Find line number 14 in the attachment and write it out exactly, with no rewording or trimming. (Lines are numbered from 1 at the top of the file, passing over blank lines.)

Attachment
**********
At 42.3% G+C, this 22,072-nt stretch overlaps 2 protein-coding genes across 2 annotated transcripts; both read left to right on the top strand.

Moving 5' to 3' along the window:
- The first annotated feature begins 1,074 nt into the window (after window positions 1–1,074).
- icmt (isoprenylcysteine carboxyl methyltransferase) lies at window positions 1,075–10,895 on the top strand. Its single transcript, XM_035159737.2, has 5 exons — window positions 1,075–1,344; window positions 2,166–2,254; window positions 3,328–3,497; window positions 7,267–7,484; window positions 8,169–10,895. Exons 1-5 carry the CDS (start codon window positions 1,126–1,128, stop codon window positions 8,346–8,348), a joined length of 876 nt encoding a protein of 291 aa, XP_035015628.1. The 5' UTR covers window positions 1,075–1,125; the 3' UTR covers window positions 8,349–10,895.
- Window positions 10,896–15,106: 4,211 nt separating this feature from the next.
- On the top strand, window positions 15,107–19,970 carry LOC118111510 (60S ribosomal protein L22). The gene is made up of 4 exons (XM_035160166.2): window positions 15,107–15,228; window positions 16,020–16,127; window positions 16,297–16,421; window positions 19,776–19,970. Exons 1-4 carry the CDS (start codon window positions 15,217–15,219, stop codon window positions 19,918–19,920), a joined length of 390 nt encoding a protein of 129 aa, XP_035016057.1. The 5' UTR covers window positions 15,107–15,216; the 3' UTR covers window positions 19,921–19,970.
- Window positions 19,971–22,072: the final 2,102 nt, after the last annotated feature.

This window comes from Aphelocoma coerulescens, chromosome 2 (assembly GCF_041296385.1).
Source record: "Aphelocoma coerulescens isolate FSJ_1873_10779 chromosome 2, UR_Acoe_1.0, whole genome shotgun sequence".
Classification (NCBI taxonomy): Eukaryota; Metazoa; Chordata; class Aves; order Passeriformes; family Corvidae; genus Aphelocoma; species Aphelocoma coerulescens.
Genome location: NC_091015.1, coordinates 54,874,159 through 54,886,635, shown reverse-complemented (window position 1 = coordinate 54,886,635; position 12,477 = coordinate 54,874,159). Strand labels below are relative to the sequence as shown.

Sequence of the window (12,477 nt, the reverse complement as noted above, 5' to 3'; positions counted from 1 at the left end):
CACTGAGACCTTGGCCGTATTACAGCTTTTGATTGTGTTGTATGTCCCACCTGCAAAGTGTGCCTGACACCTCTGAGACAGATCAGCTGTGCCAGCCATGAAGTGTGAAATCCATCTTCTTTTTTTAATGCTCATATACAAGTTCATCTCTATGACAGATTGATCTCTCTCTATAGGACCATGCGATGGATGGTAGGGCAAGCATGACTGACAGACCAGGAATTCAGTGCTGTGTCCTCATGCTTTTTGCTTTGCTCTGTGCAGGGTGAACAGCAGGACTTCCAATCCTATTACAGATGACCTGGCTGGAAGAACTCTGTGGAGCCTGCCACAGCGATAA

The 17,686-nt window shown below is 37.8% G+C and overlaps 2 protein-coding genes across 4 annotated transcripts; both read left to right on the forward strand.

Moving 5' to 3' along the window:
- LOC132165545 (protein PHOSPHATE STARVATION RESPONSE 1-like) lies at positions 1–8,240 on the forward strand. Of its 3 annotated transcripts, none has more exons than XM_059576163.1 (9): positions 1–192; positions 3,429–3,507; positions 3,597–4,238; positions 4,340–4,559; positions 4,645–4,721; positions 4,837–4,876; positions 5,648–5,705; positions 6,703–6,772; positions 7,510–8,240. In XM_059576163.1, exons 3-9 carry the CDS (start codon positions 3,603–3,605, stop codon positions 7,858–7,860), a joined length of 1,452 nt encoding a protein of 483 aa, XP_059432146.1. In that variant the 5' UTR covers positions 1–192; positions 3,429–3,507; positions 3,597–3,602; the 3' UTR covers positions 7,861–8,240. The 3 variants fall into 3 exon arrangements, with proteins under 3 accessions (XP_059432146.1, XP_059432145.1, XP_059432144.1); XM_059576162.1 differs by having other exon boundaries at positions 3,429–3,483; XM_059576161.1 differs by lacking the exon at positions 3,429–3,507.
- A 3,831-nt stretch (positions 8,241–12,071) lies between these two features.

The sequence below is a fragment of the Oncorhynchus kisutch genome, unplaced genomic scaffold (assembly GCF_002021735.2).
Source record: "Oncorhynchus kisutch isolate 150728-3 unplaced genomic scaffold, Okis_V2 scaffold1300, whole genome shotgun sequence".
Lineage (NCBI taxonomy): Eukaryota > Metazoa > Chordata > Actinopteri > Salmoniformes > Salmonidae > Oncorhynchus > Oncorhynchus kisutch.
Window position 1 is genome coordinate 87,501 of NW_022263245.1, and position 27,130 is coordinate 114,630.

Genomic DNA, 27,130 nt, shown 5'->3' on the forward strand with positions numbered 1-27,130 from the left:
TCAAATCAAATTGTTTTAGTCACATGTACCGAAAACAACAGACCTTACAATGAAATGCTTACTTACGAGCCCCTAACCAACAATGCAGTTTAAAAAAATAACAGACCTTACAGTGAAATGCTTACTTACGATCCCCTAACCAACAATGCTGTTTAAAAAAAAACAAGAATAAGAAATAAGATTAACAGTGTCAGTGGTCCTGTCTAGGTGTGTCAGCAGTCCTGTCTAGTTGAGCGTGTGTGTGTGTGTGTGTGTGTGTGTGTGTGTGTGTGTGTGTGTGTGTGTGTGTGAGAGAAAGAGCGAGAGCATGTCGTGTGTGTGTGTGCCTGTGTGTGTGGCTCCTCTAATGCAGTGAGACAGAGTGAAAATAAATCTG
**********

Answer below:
The 17,686-nt window shown below is 37.8% G+C and overlaps 2 protein-coding genes across 4 annotated transcripts; both read left to right on the forward strand.